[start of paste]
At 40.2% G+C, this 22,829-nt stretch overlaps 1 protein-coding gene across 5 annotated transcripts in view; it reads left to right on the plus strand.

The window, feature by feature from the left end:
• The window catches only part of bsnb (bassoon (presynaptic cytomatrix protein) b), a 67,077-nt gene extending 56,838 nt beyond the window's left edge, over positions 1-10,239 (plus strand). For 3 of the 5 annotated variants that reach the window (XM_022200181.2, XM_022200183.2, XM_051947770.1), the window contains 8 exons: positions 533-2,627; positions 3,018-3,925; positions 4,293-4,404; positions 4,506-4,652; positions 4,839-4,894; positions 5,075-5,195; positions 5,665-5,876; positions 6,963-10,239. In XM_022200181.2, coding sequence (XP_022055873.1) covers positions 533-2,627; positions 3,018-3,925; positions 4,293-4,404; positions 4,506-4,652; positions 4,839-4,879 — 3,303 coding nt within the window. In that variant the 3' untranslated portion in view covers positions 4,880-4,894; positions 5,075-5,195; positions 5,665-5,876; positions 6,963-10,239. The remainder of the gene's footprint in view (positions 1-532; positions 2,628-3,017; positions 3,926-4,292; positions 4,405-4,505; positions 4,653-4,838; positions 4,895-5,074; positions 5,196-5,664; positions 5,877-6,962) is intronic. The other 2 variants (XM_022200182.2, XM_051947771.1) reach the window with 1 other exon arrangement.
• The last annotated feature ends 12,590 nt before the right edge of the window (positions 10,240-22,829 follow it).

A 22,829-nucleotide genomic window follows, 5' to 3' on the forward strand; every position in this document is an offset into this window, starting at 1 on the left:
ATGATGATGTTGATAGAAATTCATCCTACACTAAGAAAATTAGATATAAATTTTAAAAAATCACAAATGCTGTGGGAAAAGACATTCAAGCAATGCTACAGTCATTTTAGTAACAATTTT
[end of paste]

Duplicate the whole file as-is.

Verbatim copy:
At 40.2% G+C, this 22,829-nt stretch overlaps 1 protein-coding gene across 5 annotated transcripts in view; it reads left to right on the plus strand.

The window, feature by feature from the left end:
• The window catches only part of bsnb (bassoon (presynaptic cytomatrix protein) b), a 67,077-nt gene extending 56,838 nt beyond the window's left edge, over positions 1-10,239 (plus strand). For 3 of the 5 annotated variants that reach the window (XM_022200181.2, XM_022200183.2, XM_051947770.1), the window contains 8 exons: positions 533-2,627; positions 3,018-3,925; positions 4,293-4,404; positions 4,506-4,652; positions 4,839-4,894; positions 5,075-5,195; positions 5,665-5,876; positions 6,963-10,239. In XM_022200181.2, coding sequence (XP_022055873.1) covers positions 533-2,627; positions 3,018-3,925; positions 4,293-4,404; positions 4,506-4,652; positions 4,839-4,879 — 3,303 coding nt within the window. In that variant the 3' untranslated portion in view covers positions 4,880-4,894; positions 5,075-5,195; positions 5,665-5,876; positions 6,963-10,239. The remainder of the gene's footprint in view (positions 1-532; positions 2,628-3,017; positions 3,926-4,292; positions 4,405-4,505; positions 4,653-4,838; positions 4,895-5,074; positions 5,196-5,664; positions 5,877-6,962) is intronic. The other 2 variants (XM_022200182.2, XM_051947771.1) reach the window with 1 other exon arrangement.
• The last annotated feature ends 12,590 nt before the right edge of the window (positions 10,240-22,829 follow it).

A 22,829-nucleotide genomic window follows, 5' to 3' on the forward strand; every position in this document is an offset into this window, starting at 1 on the left:
ATGATGATGTTGATAGAAATTCATCCTACACTAAGAAAATTAGATATAAATTTTAAAAAATCACAAATGCTGTGGGAAAAGACATTCAAGCAATGCTACAGTCATTTTAGTAACAATTTT